Key services and infrastructure would most likely include:

  • Power systems
  • Telecommunications connectivity – WAN, LAN, telephone
  • Physical building infrastructure
  • Machinery
  • IT systems – web servers, applications servers, database servers

Determine the physical, logical, and other resources absolutely necessary to do business. Only then can the business continuity plan properly address backup infrastructure, secondary systems, and levels of service during a disaster.

3. Perform a Risk Assessment and an Impact Analysis

Once key business services that could be affected by disaster are identified, organizations must perform a risk assessment. A risk assessment identifies vulnerabilities associated with business-critical systems, activities, and supporting resources. An impact analysis, often performed alongside, evaluates the effects on the business if those risks materialize into an actual disruption.

The risk assessment must consider both probability and criticality of each risk. The probability represents the likelihood of the disaster event occurring, while the criticality is the severity of the impact on business operations. The impact analysis would then identify business processes affected and determine the tolerance level for each process being degraded, disrupted, or completely unavailable.

For instance, a site is located on the coast might be more prone to business continuity interruptions caused by hurricanes or flooding. These could be identified as risks. Then, considerations would be made to determine the impact on business if the site was indeed hit with a hurricane or flood, and what degree of such impact could be tolerated.

Organizations with multiple sites must absolutely perform a risk analysis for each location. The challenges and complexities of disaster events are likely unique to each site, especially if they are geographically distant. The relationships and dependencies between locations should also be considered; what happens if an entire site is lost? All of these factors must be considered in a risk assessment and impact analysis to formulate an accurate business continuity plan that accounts for all possibilities.

When performing the impact analysis, you must have an understanding of the costs to your organization. This includes how business is affected when services and processes are degraded, disrupted, or completely unavailable.  What is the fiscal impact for business processes or services being interrupted for minutes, days, or even weeks?

4. Develop a Recovery and/or Contingency Plan for Business Services

After the core elements required for business operations have been identified (step 2), and a risk analysis has determined the most likely risks to those core services (step 3), you should develop a contingency plan. A contingency plan outlines arrangements for recovering and continuing those core services in the event of a disaster. Your contingency plan may leverage the following strategies, among others:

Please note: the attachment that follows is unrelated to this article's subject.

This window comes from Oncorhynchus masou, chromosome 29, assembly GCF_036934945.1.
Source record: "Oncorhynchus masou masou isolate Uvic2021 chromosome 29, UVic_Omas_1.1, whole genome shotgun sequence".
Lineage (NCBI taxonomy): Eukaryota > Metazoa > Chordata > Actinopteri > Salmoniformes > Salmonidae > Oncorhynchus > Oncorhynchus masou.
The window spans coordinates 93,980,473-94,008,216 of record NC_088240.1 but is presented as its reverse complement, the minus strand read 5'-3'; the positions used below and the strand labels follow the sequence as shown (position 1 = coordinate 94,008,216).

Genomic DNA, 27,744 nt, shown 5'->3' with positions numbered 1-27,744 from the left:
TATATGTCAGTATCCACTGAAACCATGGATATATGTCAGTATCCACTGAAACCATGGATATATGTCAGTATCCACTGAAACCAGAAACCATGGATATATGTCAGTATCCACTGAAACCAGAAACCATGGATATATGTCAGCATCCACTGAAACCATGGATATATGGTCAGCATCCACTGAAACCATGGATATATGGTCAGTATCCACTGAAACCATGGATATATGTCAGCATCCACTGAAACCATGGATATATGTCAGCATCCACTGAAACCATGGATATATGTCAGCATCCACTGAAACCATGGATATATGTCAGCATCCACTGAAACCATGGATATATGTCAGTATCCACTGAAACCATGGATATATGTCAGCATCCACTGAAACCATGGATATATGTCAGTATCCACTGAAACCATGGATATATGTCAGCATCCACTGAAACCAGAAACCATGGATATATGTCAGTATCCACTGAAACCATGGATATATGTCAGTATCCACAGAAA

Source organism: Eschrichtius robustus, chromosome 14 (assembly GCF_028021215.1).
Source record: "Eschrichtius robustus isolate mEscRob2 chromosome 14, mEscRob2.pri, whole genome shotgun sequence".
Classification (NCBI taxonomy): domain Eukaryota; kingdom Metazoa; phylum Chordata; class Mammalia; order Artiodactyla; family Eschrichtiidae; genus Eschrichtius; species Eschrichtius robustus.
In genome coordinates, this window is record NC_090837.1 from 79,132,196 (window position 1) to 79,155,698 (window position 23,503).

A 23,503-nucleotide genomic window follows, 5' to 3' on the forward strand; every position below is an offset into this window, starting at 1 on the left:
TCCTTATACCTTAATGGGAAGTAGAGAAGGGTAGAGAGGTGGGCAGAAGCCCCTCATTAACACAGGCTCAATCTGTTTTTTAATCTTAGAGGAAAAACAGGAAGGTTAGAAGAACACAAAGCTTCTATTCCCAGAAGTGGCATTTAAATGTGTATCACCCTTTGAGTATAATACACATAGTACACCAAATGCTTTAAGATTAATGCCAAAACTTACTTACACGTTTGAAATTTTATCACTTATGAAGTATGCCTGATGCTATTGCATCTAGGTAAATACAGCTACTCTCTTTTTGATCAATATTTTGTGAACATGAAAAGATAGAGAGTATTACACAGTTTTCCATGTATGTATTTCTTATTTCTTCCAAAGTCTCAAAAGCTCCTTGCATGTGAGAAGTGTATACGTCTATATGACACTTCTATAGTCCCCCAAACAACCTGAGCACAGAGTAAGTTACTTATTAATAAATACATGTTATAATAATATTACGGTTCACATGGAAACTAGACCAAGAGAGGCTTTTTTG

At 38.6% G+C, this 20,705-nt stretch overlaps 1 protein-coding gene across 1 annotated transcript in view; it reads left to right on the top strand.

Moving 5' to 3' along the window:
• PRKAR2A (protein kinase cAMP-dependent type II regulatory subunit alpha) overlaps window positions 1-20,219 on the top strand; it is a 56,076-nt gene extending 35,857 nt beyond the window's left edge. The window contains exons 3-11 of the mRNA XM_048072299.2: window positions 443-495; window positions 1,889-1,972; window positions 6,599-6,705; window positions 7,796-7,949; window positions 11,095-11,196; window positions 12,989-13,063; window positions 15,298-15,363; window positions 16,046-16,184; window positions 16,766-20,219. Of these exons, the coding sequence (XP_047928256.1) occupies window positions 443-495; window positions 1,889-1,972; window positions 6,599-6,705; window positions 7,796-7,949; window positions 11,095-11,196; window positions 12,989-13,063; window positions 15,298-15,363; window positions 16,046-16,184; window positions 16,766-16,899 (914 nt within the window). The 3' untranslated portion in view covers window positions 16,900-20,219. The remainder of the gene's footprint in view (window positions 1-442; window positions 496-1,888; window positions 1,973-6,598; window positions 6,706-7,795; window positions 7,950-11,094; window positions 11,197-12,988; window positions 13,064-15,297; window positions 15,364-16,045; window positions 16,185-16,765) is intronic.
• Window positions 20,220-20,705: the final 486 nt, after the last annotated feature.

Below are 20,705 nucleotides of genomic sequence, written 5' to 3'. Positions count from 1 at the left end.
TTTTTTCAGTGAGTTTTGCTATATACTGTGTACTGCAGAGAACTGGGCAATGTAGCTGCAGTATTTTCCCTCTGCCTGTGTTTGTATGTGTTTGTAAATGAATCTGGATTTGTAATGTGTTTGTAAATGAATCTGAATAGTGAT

• Alternate business procedures – e.g., manual workarounds for mechanized or automated processes until the systems are back up and running
  • A secondary or alternate site to resume business operations
  • Site-level network and server failover
  • Recovery of off-site backups of business-critical data
  • “Hot-spare” or standby resources, which can be put into service immediately when the primary components fail

Recovery and contingency planning are often collectively referred to as a continuity of operations plan (COOP). Your COOP covers the resources, actions, procedures, and information needed in the event of a major disruption of business operations.

5. Determine Recovery Time Objectives (RTO) and Recovery Point Objectives (RPO)

When businesses consider IT systems in their business continuity plans, there are two important metrics for restoring service to systems: Recovery Time Objectives (RTO) and Recovery Point Objectives (RPO).

A Recovery Time Objective or RTO determines how much IT system downtime a business can reasonably tolerate before business processes or services are restored.

A Recovery Point Objective or RPO defines how much data loss a business can tolerate. Like RTOs, RPOs are measured in units of time (minutes, hours, days, or weeks). For example, perhaps your company can afford to lose a day’s worth of research data without incurring too much damage, but only ten minutes’ worth of online transaction logs.

For more information on RTO, consult our white paper.

6. Ensure Business-Critical Data Is Protected

Disaster impact can be significantly mitigated by properly protecting your business-critical data. The best practice to ensure resilience for backups is the “3-2-1 rule”: make sure you have a minimum of 3 backups across 2 different kinds of media, with at least 1 copy stored offsite. Perform business data backup following the “3-2-1” backup methodology, which allows for achieving the shortest RPOs and RTOs possible. You would not want the same disaster that affected your production data to take out the backup data as well!